Published on May 12, 2021
Ziegler History: Ziegler Becomes a Cat Dealer
Believe it or not, in 1924 – the year before Caterpillar was founded – whether or not to regularly plow snow off roads was a hot debate. At that time, horse-drawn plows completed the small amount of plowing that was done. After heavy snowfalls, local businesses, travel, and life in general frequently came to a halt. Ziegler decided to do something about it and put the debate to rest
In the early months of 1924, Ziegler used Best tractors and LaPlant-Choate snowplows to plow a 125-mile stretch of highway connecting the Twin Cities and Rochester. It took about 49 hours. Local residents and farmers actually began to line up as the plows came through in order to get back on the roads and continue “business as usual.” One Ziegler employee noted, “Farmers are losing their sleep to watch us battle the drifts and are showing much interest in the tractor, being amazed at its power in breaking the packed icy snow.” All local businesses reported an immediate uptick in revenue, and local municipalities quickly realized that taxpayer investment in roads was too great a resource to give up for nearly a third of the year.
Ziegler is chosen as a cat dealer
In 1925, the C.L. Best Tractor Company merged with Holt Manufacturing Company to form the Caterpillar Tractor Company. Caterpillar chose 89 dealers from the dealers that had previously supported either Best or Holt. Ziegler was chosen as the partner for Minnesota and the surrounding area. Ziegler also acquired the Highway Supply Company, which had been the local Holt dealer.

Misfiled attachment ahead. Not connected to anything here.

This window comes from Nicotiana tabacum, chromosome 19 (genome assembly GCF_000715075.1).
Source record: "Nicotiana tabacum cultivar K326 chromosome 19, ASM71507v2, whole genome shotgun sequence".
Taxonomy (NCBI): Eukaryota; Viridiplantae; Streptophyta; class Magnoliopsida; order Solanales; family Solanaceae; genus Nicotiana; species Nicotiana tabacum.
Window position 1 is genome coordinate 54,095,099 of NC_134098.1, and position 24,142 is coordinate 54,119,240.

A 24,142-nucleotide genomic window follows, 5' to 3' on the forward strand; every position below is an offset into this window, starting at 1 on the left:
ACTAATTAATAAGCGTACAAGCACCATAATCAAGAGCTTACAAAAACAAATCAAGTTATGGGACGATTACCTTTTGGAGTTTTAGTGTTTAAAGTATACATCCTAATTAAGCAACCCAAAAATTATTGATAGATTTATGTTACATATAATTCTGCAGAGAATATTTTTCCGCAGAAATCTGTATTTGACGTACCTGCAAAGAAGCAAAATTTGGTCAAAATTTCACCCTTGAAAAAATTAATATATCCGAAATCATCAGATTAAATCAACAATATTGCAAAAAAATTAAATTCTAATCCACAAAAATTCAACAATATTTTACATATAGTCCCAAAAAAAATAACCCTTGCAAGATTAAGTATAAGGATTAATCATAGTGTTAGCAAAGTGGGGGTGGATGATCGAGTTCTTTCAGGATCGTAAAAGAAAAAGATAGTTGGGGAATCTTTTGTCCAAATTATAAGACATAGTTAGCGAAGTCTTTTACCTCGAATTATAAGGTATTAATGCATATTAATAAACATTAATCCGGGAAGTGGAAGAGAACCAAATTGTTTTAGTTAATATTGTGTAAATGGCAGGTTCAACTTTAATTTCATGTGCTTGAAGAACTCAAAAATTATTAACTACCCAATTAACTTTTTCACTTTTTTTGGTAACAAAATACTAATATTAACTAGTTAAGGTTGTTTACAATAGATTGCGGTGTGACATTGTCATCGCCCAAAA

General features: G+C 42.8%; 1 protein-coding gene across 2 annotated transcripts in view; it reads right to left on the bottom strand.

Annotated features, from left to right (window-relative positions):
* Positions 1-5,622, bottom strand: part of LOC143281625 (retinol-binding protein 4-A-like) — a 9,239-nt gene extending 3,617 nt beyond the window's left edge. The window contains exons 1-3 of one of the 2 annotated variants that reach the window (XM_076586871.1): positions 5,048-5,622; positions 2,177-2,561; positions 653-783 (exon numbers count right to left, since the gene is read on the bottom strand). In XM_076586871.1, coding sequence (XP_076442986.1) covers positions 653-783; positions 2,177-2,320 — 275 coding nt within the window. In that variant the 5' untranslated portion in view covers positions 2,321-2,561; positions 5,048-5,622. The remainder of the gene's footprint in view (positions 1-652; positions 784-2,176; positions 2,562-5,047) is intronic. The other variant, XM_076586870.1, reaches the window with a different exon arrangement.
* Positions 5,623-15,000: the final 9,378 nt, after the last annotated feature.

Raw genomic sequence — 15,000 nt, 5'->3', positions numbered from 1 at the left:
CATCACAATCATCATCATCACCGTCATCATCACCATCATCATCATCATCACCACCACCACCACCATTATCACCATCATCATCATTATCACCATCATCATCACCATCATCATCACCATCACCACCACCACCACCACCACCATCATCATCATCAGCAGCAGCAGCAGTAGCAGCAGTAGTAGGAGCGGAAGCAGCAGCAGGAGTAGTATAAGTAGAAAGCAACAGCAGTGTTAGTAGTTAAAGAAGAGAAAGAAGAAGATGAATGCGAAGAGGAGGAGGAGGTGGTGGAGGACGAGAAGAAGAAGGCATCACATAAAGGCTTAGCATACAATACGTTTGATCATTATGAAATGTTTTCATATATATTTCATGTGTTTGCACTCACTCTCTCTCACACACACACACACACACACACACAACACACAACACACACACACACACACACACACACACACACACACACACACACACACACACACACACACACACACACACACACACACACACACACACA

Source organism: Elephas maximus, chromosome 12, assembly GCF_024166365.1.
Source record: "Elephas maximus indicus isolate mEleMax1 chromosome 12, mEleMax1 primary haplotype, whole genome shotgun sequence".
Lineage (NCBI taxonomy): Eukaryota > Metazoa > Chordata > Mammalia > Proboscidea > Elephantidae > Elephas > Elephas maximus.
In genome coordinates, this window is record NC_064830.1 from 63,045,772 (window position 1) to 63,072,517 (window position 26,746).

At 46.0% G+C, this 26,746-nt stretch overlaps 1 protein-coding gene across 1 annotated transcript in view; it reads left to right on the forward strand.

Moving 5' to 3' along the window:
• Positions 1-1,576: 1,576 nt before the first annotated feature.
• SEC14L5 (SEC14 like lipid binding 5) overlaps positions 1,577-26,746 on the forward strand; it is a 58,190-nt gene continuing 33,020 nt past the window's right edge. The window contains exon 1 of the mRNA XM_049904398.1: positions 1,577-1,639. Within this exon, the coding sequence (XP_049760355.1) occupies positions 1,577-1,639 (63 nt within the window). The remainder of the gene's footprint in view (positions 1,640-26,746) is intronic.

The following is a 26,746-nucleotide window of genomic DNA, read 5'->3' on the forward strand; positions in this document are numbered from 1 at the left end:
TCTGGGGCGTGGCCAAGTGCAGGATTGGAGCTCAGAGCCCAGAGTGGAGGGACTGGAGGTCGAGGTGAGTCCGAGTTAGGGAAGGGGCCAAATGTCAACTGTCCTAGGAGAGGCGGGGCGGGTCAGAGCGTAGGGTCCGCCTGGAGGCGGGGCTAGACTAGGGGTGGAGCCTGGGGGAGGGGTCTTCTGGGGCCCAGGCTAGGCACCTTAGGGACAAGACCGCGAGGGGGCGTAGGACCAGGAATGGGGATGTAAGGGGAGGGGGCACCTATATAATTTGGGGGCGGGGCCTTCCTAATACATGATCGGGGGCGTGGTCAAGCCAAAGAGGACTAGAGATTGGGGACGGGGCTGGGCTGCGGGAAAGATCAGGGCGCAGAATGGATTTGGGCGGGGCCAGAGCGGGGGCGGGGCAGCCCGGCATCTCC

With the use of early gas-powered machinery, the work of twenty people and forty horses could be completed by one worker and one machine – and in less time. The Twenty was the first tractor designed after Caterpillar was officially founded, going into production on April 2, 1928.
The years from 1924 to 1933 were marked by tremendous growth in Ziegler’s facilities, product lines, workforce, and overall sales. Ziegler had started in an 80-square-foot space and by 1930 had grown into a 50,000 sq. ft. building in which every detail was meticulously designed to “expedite handling machine and parts orders as well as machine repairs.”